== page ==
Kobe Bryant is going to finish his career a Los Angeles Laker — 20 seasons with the same team. That would be the longest single-team tenure in NBA history.
Monday morning the Lakers announced that Bryant — who has yet to play this season as he recovers from a ruptured Achilles tendon — has signed a two-year extension with the team.
“This is a very happy day for Lakers fans and for the Lakers organization,” Lakers GM Mitch Kupchak said in a released statement. “We’ve said all along that our priority and hope was to have Kobe finish his career as a Laker, and this should ensure that that happens. To play 20 years in the NBA, and to do so with the same team, is unprecedented, and quite an accomplishment. Most importantly however, it assures us that one of the best players in the world will remain a Laker, bringing us excellent play and excitement for years to come.”
This does not come cheaply. At all.
Understand Tim Duncan and Kevin Garnett became free agents then took salary cuts into the $10 million range.
For the Lakers this is the smart business move — Kobe Bryant the player is what fills the seats and the luxury boxes, what gets sponsors on board, what drives the team’s financial engine. Even at $48.5 million for two seasons, he’s a bargain.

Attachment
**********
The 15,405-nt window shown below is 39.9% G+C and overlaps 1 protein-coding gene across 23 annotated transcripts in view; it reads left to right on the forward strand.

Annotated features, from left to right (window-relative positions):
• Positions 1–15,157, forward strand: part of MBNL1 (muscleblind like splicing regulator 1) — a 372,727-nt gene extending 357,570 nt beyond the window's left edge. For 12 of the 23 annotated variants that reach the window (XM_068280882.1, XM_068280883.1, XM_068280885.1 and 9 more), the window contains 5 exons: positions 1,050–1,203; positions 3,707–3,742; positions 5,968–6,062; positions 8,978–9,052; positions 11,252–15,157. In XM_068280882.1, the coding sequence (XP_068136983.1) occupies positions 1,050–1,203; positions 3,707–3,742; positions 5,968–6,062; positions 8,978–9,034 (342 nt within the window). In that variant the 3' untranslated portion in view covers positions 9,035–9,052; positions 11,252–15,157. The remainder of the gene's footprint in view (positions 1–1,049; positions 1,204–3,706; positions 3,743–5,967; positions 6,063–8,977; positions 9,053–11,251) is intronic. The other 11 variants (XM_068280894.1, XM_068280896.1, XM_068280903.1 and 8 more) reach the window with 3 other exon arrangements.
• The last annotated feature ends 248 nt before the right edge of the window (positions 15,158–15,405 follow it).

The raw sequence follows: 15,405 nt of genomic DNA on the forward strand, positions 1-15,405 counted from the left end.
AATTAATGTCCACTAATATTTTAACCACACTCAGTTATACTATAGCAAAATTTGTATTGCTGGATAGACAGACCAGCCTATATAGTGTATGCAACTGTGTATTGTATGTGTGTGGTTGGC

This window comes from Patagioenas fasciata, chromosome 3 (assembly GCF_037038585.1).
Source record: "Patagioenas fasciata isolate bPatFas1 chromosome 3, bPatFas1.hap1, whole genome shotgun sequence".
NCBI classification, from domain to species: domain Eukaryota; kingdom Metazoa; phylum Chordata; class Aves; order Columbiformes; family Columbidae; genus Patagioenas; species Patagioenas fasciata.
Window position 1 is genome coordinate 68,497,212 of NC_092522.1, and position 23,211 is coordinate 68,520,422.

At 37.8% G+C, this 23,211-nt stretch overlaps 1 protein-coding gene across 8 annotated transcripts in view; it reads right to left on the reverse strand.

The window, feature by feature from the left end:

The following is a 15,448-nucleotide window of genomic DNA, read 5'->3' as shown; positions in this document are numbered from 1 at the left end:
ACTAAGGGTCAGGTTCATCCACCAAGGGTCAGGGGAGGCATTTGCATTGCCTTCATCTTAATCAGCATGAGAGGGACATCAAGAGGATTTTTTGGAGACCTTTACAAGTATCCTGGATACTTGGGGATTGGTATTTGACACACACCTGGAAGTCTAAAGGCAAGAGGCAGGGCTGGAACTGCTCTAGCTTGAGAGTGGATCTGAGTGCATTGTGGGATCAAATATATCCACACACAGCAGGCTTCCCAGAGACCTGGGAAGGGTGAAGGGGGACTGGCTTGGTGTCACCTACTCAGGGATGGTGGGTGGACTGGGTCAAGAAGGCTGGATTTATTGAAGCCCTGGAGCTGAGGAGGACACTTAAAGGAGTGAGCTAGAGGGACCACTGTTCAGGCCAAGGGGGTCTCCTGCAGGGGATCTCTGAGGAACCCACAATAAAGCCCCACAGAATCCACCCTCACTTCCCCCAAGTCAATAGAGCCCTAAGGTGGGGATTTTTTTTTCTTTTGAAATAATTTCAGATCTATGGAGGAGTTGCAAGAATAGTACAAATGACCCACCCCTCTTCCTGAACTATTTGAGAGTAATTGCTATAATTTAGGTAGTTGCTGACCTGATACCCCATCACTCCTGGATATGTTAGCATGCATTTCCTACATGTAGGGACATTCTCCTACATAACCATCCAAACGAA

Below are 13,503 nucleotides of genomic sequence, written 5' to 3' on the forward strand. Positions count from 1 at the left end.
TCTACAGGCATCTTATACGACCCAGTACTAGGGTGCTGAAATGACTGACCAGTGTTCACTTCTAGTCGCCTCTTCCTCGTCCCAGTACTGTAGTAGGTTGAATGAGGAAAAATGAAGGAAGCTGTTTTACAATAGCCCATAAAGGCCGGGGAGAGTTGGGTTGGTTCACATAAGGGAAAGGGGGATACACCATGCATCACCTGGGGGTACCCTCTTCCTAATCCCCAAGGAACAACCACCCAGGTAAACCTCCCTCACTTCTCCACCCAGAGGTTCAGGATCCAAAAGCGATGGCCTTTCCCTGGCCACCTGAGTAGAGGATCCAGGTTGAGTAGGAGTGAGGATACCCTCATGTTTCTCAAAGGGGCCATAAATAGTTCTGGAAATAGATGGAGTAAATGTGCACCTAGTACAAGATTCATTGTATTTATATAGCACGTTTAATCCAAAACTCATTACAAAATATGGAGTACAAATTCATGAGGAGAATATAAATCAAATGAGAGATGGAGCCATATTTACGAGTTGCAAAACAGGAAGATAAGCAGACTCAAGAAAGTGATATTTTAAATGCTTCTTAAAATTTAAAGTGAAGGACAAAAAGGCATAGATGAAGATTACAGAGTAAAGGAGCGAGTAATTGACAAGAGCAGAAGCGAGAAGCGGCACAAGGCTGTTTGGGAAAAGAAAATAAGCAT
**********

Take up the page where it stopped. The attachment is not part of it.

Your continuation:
But that salary is going to cut pretty deeply into who the Lakers will be able to bring in and put around Kobe Bryant. With Bryant’s new salary plus the stuff on the books (Steve Nash, for one) they should have about $22 million, enough to bring in a max free agent (if they can attract one). It’s not simple. The need to deal with Pau Gasol and his contract this summer (he is a cap hold of $20 million until he signs with the Lakers or another team) and some of the other pieces to create that space. Unless they can bring Gasol back.
Whoever they bring in, for two more seasons in Los Angeles this is Kobe Bryant’s team.